Palestinians have been protesting in Jerusalem (and beyond) for nearly a month now in what might become one of the biggest demonstrations against Israeli authorities since the year-long 2018 Great March of at the Gaza-Israeli border.
Unlike the Great March of Return, due to lasting issues that perpetuated the Israeli-Palestinian conflict, the clashes in Jerusalem were sparked by a combination of recent actions by the city's officials and legal battles that have relented for nearly five decades now. Here's how the latest spate of violence started in the Holy City and why it's been rumbling on for nearly a month.
Nasty Ramadan Surprise
Ramadan is one of the most important events in the Muslim calendar. In Jerusalem, during the month-long fasting and prayers, Muslims often visit Damascus Gate Plaza and the Al-Aqsa Mosque. However, this year they were denied this right. At the beginning of Ramadan on 12 April, Israel Police put up barriers around Damascus Gate Plaza preventing anyone from visiting the site. The police claimed that the barriers were not meant to restrict access to the plaza but to instead improve the flow of pedestrians into the Old City.
The decision was not taken well by Palestinians living in Jerusalem: they thought the Israeli authorities were trying to humiliate them, especially as Haredi Jews were given unimpeded access to their holy sites in April despite the country's coronavirus restrictions. Hundreds of Palestinians gathered to protest the decision only to be dispersed by police using water cannons and stun grenades. A subsequent decision by Jerusalem authorities to limit the number of worshippers in one of the key Muslim mosques in Jerusalem, Al-Aqsa, to 10,000 people due to the ongoing pandemic only poured fuel on the flames.
On 25 April, Israeli Police chief Kobi Shabtai lifted some of the restrictions, such as removing the barriers from the Damascus Gate Plaza, but by that time the Palestinian protests in Jerusalem were already being fuelled by other issues: Tel-Aviv's purported role in delaying the much-anticipated Palestinian Authority general election, for example.
Israeli Supreme Court to Decide Fate of Dozens of Palestinian Families Living in Jerusalem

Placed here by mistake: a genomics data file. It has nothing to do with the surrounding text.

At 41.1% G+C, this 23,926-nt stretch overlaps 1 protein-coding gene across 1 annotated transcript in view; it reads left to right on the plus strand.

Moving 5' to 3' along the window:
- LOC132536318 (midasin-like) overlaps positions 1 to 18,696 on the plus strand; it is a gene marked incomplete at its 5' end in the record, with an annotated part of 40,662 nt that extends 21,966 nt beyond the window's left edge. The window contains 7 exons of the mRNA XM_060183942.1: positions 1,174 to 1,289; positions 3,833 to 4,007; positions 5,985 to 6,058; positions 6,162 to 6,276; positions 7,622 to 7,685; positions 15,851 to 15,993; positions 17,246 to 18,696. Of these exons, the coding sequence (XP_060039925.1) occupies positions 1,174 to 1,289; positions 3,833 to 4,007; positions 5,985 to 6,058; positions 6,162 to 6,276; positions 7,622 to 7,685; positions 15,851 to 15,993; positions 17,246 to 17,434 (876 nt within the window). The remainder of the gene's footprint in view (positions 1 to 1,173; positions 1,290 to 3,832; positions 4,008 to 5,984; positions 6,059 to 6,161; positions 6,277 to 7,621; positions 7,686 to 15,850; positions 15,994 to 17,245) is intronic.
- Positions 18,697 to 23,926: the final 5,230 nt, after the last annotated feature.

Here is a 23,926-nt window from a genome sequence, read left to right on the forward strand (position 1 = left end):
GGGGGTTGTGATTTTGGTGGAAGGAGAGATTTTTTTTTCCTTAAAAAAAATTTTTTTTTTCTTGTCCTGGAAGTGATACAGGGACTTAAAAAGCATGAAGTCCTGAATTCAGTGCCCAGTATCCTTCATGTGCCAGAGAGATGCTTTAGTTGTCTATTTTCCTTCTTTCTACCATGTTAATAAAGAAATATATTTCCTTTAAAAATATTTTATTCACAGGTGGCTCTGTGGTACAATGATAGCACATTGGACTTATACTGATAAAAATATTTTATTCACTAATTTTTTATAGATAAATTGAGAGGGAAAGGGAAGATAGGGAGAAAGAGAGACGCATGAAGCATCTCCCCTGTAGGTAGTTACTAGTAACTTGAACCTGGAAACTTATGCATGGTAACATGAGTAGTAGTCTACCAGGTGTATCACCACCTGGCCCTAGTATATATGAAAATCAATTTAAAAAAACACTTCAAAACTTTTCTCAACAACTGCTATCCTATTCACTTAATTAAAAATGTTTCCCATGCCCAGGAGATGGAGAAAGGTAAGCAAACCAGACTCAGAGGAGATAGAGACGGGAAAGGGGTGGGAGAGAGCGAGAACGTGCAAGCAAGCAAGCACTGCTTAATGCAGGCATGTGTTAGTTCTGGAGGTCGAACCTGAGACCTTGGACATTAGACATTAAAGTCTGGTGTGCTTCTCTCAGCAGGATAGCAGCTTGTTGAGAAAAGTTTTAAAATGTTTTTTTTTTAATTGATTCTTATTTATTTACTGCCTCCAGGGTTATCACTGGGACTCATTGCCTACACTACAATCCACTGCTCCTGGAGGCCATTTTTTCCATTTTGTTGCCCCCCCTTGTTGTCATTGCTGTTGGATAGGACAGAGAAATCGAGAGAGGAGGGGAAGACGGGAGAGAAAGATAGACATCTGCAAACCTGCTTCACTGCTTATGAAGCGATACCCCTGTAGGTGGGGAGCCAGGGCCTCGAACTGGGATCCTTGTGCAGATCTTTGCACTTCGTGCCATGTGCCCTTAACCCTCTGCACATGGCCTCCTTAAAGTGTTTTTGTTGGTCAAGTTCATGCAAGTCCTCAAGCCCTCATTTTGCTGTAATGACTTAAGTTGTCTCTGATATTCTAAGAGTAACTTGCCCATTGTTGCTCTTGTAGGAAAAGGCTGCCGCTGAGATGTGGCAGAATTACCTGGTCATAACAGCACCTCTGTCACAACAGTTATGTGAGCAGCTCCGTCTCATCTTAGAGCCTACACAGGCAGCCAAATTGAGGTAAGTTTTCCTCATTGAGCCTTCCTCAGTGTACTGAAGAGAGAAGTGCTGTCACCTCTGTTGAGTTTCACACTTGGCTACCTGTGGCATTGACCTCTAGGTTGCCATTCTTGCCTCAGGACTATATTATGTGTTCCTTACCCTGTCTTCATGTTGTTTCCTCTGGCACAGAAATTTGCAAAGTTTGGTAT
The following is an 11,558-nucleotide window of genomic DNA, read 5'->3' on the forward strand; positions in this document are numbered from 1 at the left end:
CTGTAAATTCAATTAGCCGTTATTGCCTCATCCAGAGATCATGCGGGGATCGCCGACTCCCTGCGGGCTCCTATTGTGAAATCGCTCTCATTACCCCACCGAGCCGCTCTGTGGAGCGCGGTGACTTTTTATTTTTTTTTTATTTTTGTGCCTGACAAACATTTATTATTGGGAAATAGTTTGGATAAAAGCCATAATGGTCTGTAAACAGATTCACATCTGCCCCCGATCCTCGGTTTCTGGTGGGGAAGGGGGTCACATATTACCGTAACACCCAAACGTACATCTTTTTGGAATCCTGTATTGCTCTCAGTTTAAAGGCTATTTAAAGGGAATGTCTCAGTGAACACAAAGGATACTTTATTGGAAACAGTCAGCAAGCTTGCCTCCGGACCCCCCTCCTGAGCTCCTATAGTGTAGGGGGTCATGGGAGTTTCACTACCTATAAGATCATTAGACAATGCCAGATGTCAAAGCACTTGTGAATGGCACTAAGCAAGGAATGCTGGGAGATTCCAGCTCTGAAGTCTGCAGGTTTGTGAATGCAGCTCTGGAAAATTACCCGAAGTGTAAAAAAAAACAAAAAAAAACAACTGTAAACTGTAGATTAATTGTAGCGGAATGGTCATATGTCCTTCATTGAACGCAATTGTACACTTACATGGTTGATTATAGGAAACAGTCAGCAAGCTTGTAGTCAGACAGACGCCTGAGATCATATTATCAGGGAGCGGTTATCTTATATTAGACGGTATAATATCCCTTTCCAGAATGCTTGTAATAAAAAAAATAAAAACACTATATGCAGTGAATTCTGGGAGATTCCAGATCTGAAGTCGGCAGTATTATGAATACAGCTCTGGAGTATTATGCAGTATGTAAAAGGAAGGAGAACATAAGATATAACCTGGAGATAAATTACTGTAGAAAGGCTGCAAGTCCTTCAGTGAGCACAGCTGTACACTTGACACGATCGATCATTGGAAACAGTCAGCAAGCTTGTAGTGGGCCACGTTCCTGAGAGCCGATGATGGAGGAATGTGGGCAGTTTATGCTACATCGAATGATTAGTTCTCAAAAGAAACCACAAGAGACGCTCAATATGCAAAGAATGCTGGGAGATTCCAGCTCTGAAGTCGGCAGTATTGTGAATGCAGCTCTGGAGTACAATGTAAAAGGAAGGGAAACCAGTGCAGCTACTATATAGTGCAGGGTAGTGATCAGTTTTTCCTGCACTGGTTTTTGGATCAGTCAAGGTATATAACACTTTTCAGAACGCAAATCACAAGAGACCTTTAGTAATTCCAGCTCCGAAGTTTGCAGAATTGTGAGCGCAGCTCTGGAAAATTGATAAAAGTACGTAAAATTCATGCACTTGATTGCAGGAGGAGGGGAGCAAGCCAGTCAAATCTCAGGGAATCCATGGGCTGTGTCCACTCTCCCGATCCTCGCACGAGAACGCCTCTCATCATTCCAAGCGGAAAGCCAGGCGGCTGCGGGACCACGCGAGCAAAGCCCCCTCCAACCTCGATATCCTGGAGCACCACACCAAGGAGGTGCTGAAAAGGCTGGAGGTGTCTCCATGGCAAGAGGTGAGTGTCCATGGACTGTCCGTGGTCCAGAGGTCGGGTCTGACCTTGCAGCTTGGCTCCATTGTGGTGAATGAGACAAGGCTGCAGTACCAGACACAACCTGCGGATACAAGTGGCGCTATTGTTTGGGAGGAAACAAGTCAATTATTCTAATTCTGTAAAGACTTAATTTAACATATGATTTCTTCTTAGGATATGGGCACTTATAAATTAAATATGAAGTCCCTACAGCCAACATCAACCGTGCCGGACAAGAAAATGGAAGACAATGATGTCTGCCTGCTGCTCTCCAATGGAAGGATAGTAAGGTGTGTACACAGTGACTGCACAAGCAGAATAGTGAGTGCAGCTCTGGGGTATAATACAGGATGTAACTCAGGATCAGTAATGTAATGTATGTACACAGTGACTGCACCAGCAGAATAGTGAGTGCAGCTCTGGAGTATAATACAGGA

Since the creation of the state of Israel and the eviction of Palestinian families from the new country, the east Jerusalem neighbourhood of Sheikh Jarrah has been home to 28 Palestinian families, who had to abandon their previous settlements, since 1956. Their settlement there was supposed to be organised by the Jordanian government, which controlled the West Bank at the time, jointly with the UN.
However, the two failed to finalise the process of registering the Palestinians' rights for the land by 1967, when Tel Aviv seized control over east Jerusalem. Jordan said it transferred all the documents, which confirmed the families' claims to the land, to the Palestinian Authority. However, this did not prevent Tel Aviv from assigning ownership over the Sheikh Jarrah lands to the Israeli settlement associations.
The Palestinian families who live there have been waging a legal war to prove their ownership of the neighbourhood since the 1970s with mixed results as several groups of Jewish settlers tried to claim the lands for themselves via courts. The current Sheikh Jarrah Palestinian inhabitants have been facing eviction lawsuits since 1982, and over a dozen Palestinian families have either already been evicted or received eviction notices. However, four of them filed an appeal with Israel's Supreme Court in a final attempt to defend their right to stay in east Jerusalem.
The Supreme Court is set to issue a ruling on the case on 10 May, although prominent Israeli politicians have already urged to postpone the decision in the hope of reducing tensions in Jerusalem. It's unclear so far what side the Supreme Court will take, but the possibility of dozens of Palestinian families being evicted from their homes, where they lived for nearly a century, has perpetuated the protests in the city. They culminated in the biggest clash so far on the last Friday of Ramadan, which left over 400 Palestinians and 17 Israeli policemen injured. The clashes continue and it's possible that they will become even fiercer should the court rule to evict the Palestinians living in the Sheikh Jarrah neighbourhood, fuelling the protesters' claims that Tel Aviv mistreats Israel's Palestinian population.